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Davinci Offline
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Davinci  Offline
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My mind’s been weighing the quality vv quantity. Maybe I should say I worried how much I can do when I still can. The fact is there’s so many pieces heard and unheard and when I can learn to appreciate, its like“ Argh if only I can play” and they start piling but reasonably how much can I do? I’m a slow learner yet ambitious and I do not want to miss out any of that many. Whilst I do not want to worry about the harvest but to keep sowing and the rest will take care of itself.

wr & HomeInMyShoes: Thanks for reminding me just the joy of playing.

Carlee: Sorry to hear you are unwell. I don’t know much about heart valves but I won’t trust a surgeon until I get enough opinions. Tic-Tock- Tic-Tock reminds me of some horror movies, please put away the metronome, I don’t think it’s healthy to let it control your heartbeat. Breathe properly and your heart will beat nicely smile Likewise I do think about getting my pieces recorded next time for my funeral. Probably something Spiritoso.

#1195004 - 05/07/09 11:30 AM Re: Lifespan Play [Re: Davinci]  
Joined: May 2009
Posts: 3
joykristel Offline
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joykristel  Offline
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Joined: May 2009
Posts: 3
Well, i can say that you should start with few pieces and master them. As time goes by, you can gradually increase your pieces but still mastering them. This is because you can adapt to piano playing as you practice and practice and you'll develop your piano skills. So i advice you to start with just few for now and just enjoy playing them. Choose also the ones that you really like. With this, you will find it easy to master them.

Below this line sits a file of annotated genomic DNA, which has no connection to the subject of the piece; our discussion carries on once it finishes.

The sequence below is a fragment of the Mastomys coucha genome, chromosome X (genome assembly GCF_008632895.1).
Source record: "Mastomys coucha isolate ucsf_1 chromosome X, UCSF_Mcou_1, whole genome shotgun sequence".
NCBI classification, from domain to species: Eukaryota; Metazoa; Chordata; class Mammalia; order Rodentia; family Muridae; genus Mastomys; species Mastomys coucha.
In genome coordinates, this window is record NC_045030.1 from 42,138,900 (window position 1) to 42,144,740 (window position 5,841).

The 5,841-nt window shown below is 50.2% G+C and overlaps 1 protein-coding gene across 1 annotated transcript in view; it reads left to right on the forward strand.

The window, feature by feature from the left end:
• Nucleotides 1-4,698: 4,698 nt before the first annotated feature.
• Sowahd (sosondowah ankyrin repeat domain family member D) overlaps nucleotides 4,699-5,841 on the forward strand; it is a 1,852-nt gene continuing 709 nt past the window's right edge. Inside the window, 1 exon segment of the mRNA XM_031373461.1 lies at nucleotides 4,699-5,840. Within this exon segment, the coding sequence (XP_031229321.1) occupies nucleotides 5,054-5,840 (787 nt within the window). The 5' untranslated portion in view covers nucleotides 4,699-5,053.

#1195766 - 05/08/09 04:47 PM Re: Lifespan Play [Re: Davinci]  
Joined: Mar 2009
Posts: 157
Carldee Offline
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Carldee  Offline
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Posts: 157
Very kind words indeed Davinci but I`m ok, just a leaky valve that needs fixing. The reason why I sound so dramatic and gloomy is done on purpose because I want to emulate my heroes, the great composers of music, to whom many people atribute dramatic and tragic lives but in general lead an ordinary life like any of us, with its ups and downs.

However they were so good at composing who were able to convey a sense of happiness, sorrow, sadness, tragedy, etc, in their compositions but didn`t necessarily feel like that.

Take one of the greatest, Beethoven, he loved to play and improvise for women, who would cry during his performances and then he would laugh loudly, like saying, "it was all a show".